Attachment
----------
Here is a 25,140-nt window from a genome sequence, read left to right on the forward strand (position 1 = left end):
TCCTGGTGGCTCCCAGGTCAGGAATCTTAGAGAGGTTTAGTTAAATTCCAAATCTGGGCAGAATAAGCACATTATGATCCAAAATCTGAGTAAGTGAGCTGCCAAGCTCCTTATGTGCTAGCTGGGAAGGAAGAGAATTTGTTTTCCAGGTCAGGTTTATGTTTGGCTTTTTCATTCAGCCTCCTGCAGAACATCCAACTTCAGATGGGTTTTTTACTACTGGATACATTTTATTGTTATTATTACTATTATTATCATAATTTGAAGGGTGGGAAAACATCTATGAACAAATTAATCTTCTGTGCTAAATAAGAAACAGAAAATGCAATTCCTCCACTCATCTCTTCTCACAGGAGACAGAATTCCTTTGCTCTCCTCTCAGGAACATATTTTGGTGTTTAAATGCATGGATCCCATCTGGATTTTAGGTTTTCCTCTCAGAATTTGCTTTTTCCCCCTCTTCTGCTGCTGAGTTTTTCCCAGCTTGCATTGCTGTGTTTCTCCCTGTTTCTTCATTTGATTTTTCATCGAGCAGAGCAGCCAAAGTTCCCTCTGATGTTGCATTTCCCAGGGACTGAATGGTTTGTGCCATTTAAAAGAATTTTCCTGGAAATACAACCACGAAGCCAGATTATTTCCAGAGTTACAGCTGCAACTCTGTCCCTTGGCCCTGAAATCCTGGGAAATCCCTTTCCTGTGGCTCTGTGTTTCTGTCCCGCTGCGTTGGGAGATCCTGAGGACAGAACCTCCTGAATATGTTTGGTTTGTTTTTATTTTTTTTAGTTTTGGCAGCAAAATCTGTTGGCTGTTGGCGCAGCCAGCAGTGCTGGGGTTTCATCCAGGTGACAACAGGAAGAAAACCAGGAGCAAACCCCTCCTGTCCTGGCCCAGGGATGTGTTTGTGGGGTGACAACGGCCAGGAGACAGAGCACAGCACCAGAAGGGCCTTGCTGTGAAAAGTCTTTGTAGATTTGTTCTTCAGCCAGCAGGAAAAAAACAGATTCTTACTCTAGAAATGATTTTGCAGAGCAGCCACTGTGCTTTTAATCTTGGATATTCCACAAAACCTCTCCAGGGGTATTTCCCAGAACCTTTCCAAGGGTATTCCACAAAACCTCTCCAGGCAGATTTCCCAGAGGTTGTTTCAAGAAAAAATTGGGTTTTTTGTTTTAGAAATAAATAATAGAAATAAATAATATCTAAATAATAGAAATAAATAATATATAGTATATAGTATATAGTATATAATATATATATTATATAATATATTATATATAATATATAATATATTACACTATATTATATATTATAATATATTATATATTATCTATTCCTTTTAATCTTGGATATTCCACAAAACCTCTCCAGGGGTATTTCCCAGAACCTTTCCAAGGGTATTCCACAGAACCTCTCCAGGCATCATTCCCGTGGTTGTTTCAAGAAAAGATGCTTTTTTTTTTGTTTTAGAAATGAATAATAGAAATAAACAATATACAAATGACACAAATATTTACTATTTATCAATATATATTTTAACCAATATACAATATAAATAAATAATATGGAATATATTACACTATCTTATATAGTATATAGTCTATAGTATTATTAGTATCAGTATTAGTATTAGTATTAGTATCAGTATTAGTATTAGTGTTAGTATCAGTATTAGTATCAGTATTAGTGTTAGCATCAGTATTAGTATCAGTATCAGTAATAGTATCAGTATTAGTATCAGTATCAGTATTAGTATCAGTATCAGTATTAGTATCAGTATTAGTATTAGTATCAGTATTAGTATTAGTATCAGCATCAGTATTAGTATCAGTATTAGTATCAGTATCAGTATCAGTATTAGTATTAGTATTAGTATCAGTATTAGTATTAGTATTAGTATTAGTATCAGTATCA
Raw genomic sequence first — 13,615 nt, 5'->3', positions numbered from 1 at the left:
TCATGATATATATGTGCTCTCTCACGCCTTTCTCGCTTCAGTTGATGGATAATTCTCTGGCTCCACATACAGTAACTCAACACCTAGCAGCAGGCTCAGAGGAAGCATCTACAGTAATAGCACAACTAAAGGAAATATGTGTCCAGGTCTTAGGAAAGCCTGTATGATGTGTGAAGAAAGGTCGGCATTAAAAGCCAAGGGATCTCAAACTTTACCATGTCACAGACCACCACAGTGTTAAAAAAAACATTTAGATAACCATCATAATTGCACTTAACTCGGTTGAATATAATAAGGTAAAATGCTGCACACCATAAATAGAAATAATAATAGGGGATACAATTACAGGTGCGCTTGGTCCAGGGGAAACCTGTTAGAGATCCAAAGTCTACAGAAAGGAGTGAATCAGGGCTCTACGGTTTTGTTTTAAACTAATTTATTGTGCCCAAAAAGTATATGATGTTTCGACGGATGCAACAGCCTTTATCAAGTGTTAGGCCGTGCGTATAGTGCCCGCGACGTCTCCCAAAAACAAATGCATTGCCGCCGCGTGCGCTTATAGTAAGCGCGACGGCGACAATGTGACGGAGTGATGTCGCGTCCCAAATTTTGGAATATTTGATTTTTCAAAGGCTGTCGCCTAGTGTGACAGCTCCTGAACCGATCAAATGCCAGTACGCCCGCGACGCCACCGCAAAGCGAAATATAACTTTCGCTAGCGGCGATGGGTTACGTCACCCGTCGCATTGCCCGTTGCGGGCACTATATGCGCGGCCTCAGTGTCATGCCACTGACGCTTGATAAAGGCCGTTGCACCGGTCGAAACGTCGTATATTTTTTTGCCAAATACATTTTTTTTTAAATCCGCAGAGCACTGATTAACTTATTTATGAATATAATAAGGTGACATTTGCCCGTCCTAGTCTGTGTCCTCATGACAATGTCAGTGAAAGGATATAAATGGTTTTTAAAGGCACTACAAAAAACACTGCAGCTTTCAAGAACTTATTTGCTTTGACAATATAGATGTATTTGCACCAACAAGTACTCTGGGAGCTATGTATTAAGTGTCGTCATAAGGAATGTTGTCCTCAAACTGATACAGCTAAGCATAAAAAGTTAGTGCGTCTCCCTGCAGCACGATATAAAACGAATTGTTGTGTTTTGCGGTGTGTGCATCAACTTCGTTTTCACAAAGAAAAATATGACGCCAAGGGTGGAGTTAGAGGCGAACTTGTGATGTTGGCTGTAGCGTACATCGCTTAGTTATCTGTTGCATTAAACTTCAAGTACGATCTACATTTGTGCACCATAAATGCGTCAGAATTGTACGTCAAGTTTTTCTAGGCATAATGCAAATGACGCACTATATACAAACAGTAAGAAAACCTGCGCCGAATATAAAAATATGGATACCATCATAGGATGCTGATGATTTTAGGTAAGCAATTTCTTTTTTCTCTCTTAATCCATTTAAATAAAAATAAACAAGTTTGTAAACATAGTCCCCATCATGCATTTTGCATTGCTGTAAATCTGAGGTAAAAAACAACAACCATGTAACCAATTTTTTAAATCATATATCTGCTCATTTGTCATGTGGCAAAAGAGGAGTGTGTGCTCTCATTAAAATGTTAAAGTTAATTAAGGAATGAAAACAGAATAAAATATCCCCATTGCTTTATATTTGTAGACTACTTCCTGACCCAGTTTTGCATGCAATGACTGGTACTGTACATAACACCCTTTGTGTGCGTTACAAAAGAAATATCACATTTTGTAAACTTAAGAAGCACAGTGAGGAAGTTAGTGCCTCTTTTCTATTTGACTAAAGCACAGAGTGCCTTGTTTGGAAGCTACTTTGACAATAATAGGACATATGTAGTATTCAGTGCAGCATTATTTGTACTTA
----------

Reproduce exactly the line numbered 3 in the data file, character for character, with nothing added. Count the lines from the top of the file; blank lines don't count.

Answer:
Raw genomic sequence first — 13,615 nt, 5'->3', positions numbered from 1 at the left: